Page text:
Center-left seeks to broaden amnesty bill to cover Navalny case
Several Russian MPs have suggested to alter the new bill on economic amnesty so it would cover all types of frauds and embezzlement, including those the anti-corruption blogger Aleksey Navalny was convicted over.
Members of the Fair Russia caucus in the Lower House, Valeriy Gartung and Aleksey Chepa, told the Vedomosti daily that their party prepared some amendments to the bill on amnesty for those convicted of and suspected of economic crimes that came into force on July 4. The MPs especially noted that if the amendments are passed the amnesty will cover Aleksey Navalny, the anti-corruption activist whose recent sentencing to 5 years in prison led to a mass rally in Moscow and protests from rights activists and foreign governments.
Fair Russia parliamentarians also said that their party's position was that a lot of people sentenced for fraud and embezzlement were innocent businessmen who had been set up by competitors and criminals who sought to get hold of their assets.
The initial draft of the economic amnesty bill included the fraud and embezzlement but the State Duma decided to narrow down the bill fearing that real career criminals would use the amnesty to their benefit.
The business amnesty will work for six months once it comes into force and it is expected it would cover from 6,000 to 8,000 prisoners. According to the business ombudsman Boris Titov, about 16,000 people are currently serving sentences for economic crimes but the amnesty is only valid for first time offenders who agree to compensate the damages inflicted by their crime.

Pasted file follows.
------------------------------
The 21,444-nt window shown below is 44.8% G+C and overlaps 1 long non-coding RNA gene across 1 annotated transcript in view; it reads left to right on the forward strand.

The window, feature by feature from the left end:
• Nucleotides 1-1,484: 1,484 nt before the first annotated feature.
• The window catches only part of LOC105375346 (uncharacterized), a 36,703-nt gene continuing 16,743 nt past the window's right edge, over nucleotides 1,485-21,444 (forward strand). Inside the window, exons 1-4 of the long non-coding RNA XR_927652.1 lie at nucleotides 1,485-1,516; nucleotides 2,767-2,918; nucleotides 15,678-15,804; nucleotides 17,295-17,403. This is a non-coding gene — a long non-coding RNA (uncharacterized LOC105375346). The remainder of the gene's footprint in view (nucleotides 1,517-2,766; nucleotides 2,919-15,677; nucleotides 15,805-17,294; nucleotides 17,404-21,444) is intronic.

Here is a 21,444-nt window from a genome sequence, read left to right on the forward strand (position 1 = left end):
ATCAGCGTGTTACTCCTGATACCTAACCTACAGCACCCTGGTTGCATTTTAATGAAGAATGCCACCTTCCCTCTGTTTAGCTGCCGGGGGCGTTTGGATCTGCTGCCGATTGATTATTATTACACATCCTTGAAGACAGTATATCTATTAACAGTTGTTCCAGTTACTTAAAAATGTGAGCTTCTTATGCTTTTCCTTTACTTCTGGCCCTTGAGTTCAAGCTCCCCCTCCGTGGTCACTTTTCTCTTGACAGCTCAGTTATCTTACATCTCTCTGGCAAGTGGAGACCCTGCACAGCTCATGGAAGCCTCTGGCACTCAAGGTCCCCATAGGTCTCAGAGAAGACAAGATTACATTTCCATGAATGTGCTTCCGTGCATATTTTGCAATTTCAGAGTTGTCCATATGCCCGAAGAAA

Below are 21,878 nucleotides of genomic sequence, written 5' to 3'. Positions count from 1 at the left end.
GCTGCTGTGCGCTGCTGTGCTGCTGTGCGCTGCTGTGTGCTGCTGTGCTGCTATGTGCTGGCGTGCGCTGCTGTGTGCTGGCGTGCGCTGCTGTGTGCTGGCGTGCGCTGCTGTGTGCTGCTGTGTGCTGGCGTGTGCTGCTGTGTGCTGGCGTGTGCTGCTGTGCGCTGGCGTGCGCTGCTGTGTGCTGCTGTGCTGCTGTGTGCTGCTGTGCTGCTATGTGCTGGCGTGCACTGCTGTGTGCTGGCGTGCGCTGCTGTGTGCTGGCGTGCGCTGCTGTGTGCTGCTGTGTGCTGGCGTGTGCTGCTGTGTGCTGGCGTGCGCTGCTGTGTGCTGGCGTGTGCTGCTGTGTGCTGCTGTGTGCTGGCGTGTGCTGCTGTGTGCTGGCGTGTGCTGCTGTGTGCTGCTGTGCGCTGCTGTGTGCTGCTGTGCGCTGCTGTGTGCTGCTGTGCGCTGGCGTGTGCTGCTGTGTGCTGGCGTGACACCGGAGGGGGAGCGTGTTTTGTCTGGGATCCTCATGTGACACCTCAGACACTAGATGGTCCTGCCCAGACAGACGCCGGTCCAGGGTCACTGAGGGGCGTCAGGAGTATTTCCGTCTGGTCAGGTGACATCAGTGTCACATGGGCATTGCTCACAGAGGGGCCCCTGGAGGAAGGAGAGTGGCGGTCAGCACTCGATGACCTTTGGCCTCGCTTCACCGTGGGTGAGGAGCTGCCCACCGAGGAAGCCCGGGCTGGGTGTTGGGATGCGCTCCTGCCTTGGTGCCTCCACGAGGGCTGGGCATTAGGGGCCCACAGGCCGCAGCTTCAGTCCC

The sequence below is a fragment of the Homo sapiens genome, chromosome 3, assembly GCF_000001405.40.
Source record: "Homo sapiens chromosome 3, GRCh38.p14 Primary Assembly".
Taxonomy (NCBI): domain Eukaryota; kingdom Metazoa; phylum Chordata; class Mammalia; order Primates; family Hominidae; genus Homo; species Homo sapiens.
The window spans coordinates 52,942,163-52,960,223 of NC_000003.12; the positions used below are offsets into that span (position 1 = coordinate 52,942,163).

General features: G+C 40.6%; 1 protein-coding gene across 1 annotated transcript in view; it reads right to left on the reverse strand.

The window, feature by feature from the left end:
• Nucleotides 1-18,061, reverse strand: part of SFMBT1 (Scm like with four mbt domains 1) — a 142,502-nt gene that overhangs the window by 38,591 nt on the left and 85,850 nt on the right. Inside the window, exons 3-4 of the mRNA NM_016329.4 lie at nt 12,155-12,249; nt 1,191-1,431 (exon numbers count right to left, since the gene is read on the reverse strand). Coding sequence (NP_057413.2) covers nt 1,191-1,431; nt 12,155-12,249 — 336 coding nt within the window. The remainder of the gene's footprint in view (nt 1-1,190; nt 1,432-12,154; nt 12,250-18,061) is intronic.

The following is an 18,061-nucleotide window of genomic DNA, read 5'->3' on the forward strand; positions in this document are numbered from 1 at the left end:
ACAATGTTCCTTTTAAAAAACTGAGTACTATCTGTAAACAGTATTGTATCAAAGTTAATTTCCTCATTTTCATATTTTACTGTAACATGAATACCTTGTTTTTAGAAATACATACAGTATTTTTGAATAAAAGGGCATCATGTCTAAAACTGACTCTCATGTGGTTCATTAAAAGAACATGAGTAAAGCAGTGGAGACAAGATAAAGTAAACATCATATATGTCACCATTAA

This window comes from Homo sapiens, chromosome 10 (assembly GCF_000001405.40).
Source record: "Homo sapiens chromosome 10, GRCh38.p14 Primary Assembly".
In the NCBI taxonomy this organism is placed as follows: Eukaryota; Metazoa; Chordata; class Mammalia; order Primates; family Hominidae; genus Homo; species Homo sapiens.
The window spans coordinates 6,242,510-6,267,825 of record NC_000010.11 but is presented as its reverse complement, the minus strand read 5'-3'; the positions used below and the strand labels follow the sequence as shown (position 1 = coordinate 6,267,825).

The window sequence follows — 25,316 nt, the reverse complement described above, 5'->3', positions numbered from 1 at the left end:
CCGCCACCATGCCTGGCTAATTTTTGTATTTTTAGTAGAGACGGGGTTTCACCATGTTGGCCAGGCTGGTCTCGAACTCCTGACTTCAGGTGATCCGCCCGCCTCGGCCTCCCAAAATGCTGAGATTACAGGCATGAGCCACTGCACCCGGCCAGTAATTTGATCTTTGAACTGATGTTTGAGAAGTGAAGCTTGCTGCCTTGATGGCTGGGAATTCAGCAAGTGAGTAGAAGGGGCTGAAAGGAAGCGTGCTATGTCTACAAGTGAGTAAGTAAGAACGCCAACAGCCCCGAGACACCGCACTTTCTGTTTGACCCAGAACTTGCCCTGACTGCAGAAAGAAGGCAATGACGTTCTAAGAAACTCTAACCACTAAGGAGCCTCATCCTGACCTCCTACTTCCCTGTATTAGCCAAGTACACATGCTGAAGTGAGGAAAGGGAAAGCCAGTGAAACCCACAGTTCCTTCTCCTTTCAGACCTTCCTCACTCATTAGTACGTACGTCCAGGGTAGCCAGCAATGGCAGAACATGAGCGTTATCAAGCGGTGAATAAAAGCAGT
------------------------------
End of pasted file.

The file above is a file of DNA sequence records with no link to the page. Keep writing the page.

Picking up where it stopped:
Aleksey Navalny got a 5-year sentence for his part in the graft scheme that took place in the Kirovles state-owned timber company in 2009 – investigators claim that the manager of the company was selling timber at artificially low prices to a middleman suggested by Navalny who worked as a voluntary aide to the regional governor.
Navalny remains out of prison and under a travel ban until his
sentence comes into force, and this will happen after and if the
court turns down the first appeal by the defense. The hearings
into the appeal have not been scheduled.
On Monday the Russian Presidential Council on Human Rights
reported that it would organize a public examination into
Navalny’s sentence in order to evaluate its legality. The
expertize as its called will be held after the sentence comes
into force, reads the report published on the council’s web-site.
Also on Monday the Russian President’s press secretary Dmitry
Peskov denied reports in the Russian media that Navalny’s release
from custody pending the appeal could had been ordered by
Vladimir Putin. “To say that the president gave an order, and
Navalny was released, is silly, to say the least. This means
those who say this do not know the system of our courts. The
decision to put him in custody was protested according to the
legal procedure, and getting the president into this story is
illogical and wrong,” Peskov told reporters.